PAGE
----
The answer was pretty straightforward. I integrated the Markdown for Markdown to HTML conversion as well as Markdownify for converting HTML to Markdown. I had to do a little hacking of Markdownify because it would use a Markdown syntax that uses URL references instead of inline URLs, which I find makes editing URLs a huge pain.

Headings and stuff

Oh yeah, and you know how in community documentation, headings seem to be all over the place? H2 here, H9 there? Well, I added a setting to convert all headings to the heading of your choice. Also, have you noticed that some of us use "quotes" for emphasis? There's also a setting to turn all in-text quotes to bolding. An em tag would make more semantic sense, but when you're reading through a doc, the bold seems to work better for actual emphasis.

Beautify your docs too!

All this automation was too much to squander on a measly hundred docs, so I cleaned up the script interface, added some clouds and rainbows, and spent a day turning it into This means that if you want to leverage these tools for docs on, or your own doc project, you can! It kind of makes you feel good, too.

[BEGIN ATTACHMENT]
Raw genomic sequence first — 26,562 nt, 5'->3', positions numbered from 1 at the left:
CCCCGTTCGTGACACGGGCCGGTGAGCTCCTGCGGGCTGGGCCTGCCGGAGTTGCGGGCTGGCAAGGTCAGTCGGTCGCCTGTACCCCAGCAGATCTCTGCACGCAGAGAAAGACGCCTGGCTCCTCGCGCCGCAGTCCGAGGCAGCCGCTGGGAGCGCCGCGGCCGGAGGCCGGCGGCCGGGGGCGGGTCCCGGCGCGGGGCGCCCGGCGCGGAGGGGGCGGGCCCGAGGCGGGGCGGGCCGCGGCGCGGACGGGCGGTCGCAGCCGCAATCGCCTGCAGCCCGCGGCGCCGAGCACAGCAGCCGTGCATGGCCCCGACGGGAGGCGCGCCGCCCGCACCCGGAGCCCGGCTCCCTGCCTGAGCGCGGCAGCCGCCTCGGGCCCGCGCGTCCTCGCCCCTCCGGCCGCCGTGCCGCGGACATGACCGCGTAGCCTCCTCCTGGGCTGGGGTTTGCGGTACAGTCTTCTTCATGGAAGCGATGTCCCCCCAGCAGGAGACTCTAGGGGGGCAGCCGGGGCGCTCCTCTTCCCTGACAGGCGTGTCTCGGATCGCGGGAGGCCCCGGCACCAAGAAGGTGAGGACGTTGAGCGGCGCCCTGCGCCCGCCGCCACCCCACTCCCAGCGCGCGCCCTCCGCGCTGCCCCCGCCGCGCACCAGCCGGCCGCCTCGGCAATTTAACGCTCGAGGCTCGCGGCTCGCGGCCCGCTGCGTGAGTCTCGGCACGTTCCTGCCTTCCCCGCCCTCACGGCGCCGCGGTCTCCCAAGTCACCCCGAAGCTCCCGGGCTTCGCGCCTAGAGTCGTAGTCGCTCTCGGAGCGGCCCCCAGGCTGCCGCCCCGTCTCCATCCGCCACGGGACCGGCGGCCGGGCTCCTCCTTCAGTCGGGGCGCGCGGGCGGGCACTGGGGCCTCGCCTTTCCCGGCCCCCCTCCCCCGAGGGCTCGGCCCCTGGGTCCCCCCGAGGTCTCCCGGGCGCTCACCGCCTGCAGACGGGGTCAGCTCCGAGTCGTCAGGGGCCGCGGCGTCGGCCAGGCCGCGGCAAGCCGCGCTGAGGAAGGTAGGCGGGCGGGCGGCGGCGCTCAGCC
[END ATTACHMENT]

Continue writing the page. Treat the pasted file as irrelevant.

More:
I will be posting more about soon.


In any good doc, it's good to attribute your sources, either to give them thanks or to lend your doc credibility. In this case, I'm invoking the Development Seed name to give thanks. I really enjoyed getting to know Open Atrium and Managing News, and the DS folks made it happen, so many thanks to them. Special thanks to Ian Ward for fielding all my questions (of which there were more than a few).

Sep 28, 2010

Internet Explorer has a 31 file limit on stylesheets. So, if you've got 242 CSS files like some Drupal sites out there, then 210 of them won't load, and your site will be this funky combination of some CSS, but not all of it.

John Albin as put together a nice writeup on the issue, along with possible solutions for Drupal sites. He also built the IE CSS Optimizer module that solves the problem for Drupal sites by aggregating the more static stylesheets into one to free up the other slots for theme building and such. Here's a link to the discussion of this problem on (299 comments!).

Now, this has already been written about a bunch, but it took me a minute or two to track down some good links to pass onto a client, so I'm throwing this up in the hopes that it helps someone else. The first time I ran into this issue, it took me HOURS to figure it out.